Sunday, July 31, 2016

Miller State Park in Washington

Walking down the trail at Miller Peninsula State Park.
Miller Peninsula State Park is considered one of Sequim's attractions in Clallam County and today, July 30, the Olympic Peninsula Explorers (Volkswalkers) had their sanctioned walk.

Last week there was just a genial exchange between the Canadians and US walkers, and I walked almost eight miles. Today it felt longer, but it was really shorter; less than six miles overall.

Fungi amongi... not the latin name.
There is a wide diversity of plant life, including multiple types of fungi, tall evergreens and some pretty large deciduous trees as well. It was fun to stand quietly once in awhile and just listen to the needles, driven by the wind, raining down on the forest floor.

While there are several trails, the best (and shortest) one down to the water of Puget Sound takes about an hour down and back. Well, maybe for fast walkers it is less time, but we weren't rushing and for less nimble feet the trail shrinks for the last half-mile to a single file dirt path with roots, stumps, holes and rocks so it's sensible to pay attention and not get tangled up.

Still, the reward of seeing Protection Island from one of the closest locations from land was worth it.

We were lucky to have a 70-plus degree day with a light breeze instead of the one that preceded it yesterday (June 29) which was topping the 80 degree mark. The sun was shining hotly by noon, so this is good hike to make in the early part of the day. Even though the path has shady spots along it, the sun can be felt enough that sunscreen is also useful.

I like it when the trail bosses leave these trees where they fell.
The hike description said bug spray was needed, but we were fortunate to not have any issues. We did  meet one hiker who had gotten stung by a bee, so if anyone walking in  your group is allergic, be sure to have an epi-pen or a fresh copper penny* on hand. There is no way to easily remove someone from the park in an emergency like that.

This is the blue sea and sky at the end. It is
hard to differentiate which is which.
This is a better view of the Puget Sound as we arrived.
Except for the narrow trail down to the water for the last bit of the trip, there is plenty of space to walk side by side for easy conversation. This is a good walk for kids as there is plenty of running room before the trail.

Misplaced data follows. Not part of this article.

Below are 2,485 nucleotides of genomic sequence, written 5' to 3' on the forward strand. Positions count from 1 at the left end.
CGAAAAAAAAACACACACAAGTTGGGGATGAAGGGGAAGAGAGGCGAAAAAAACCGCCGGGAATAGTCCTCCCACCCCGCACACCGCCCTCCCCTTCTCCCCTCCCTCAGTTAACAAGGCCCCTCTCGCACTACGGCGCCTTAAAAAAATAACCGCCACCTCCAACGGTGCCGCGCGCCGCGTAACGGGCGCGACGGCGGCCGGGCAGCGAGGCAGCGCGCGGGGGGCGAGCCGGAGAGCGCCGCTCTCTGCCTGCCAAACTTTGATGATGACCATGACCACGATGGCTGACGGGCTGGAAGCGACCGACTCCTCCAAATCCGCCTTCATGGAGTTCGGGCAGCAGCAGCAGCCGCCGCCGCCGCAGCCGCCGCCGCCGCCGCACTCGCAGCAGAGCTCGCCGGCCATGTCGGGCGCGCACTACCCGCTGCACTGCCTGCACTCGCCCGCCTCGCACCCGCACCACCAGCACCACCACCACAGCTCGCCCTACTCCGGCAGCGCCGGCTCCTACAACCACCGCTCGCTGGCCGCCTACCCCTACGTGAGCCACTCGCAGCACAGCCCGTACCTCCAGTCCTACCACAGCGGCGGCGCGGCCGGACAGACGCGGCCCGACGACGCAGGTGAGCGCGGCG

Once down at the water it is easy to see eagles fishing and flying up into the wind vortices, and possibly puffins from Protection Island could be seen with some good binoculars. It was reported by a local TV station that humpback whales were seen near Discovery Bay this weekend, but I didn't see anything that dramatic in the water.
Protection Island sits almost at the mouth of Discovery Bay. This view is
one of the best to be had from land. A longer telescopic lens might help.
A rugged rocky shore looking sort of southeast, I think, toward Discovery Bay.
I had plenty to think about as I meandered down the trail and back again, lucky I had brought my two walking poles which I was able to share with another in our group.
This eagle flew right toward me from the water and then
landed on a branch only a few feet away... I was thrilled!
And so, after a really pleasant lunch/supper/tea with a new friend, I was ready to put my feet up and see how Foyle is getting on with his various detective challenges.
* I make no claims to the efficacy of a copper penny on a bee sting, but the hiker who was stung was using it for her relief.

Monday, July 25, 2016

Victoria Summer Walk

There is nothing so lovely or enlivening as a walk around Victoria, B.C., and when it's sunny and low 70's, it is pure bliss.

The American Volkssport Association has a local group called Olympic Peninsula Explorers which I joined earlier this year.

Our annual Canadian trip was this past weekend of July 24th, and our hosts and hostesses were so gracious and welcoming, it felt like we were coming home.